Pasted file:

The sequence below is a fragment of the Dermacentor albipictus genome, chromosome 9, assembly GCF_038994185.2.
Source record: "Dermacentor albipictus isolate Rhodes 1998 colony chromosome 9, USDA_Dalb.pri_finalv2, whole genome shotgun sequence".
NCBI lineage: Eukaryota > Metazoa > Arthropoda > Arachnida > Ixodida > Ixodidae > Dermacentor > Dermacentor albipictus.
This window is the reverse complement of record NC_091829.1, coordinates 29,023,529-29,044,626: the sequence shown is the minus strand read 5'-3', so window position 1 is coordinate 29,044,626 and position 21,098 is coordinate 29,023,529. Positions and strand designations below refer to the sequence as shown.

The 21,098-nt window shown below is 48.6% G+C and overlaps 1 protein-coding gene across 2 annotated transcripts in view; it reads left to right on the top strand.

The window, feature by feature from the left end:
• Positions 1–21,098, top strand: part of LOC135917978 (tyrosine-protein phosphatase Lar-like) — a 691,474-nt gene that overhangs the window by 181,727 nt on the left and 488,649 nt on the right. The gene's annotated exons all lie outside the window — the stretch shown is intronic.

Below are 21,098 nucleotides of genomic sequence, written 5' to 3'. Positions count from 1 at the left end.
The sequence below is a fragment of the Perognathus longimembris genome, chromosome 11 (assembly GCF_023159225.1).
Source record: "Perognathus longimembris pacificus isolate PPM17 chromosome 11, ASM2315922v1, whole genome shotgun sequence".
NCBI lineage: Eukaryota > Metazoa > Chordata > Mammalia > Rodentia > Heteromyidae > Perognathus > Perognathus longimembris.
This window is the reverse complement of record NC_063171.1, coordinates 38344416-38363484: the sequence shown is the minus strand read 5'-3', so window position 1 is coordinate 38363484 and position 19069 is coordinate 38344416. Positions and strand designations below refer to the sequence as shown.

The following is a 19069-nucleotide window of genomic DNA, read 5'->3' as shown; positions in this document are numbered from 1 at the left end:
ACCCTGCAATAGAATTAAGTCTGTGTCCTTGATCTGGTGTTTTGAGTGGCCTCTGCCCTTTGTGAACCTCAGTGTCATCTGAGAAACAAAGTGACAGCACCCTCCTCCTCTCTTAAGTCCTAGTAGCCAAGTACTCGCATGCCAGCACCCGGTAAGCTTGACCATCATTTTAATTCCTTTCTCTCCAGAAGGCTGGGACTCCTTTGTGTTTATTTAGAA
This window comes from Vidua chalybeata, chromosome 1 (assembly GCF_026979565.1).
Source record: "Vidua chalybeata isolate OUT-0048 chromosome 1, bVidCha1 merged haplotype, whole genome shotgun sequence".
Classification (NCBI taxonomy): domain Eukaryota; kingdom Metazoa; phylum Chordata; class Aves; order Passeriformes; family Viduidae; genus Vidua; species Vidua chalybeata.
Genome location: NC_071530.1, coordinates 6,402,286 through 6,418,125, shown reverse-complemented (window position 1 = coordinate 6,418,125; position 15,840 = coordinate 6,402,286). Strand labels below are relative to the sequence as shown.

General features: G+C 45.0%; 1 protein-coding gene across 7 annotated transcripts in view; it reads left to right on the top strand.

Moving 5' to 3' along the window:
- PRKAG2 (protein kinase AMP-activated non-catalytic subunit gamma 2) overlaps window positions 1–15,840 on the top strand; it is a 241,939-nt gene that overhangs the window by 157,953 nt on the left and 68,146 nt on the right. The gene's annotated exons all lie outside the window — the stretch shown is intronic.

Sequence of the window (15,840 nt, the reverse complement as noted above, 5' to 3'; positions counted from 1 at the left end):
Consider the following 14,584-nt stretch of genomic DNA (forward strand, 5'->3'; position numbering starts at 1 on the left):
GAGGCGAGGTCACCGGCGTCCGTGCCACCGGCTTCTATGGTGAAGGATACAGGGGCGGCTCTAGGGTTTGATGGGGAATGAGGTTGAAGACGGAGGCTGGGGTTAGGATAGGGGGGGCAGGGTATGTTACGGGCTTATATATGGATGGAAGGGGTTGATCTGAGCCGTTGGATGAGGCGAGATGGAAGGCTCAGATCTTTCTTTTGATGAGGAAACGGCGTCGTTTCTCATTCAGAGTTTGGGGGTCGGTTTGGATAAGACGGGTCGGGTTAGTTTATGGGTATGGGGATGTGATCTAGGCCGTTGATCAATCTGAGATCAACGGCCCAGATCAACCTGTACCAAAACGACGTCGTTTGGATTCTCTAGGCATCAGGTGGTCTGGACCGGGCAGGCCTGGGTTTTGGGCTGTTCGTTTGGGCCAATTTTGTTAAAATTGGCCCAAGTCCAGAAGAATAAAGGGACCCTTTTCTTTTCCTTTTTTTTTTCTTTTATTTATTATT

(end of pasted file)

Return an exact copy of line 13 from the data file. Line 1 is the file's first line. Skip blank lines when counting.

The following is a 19069-nucleotide window of genomic DNA, read 5'->3' as shown; positions in this document are numbered from 1 at the left end: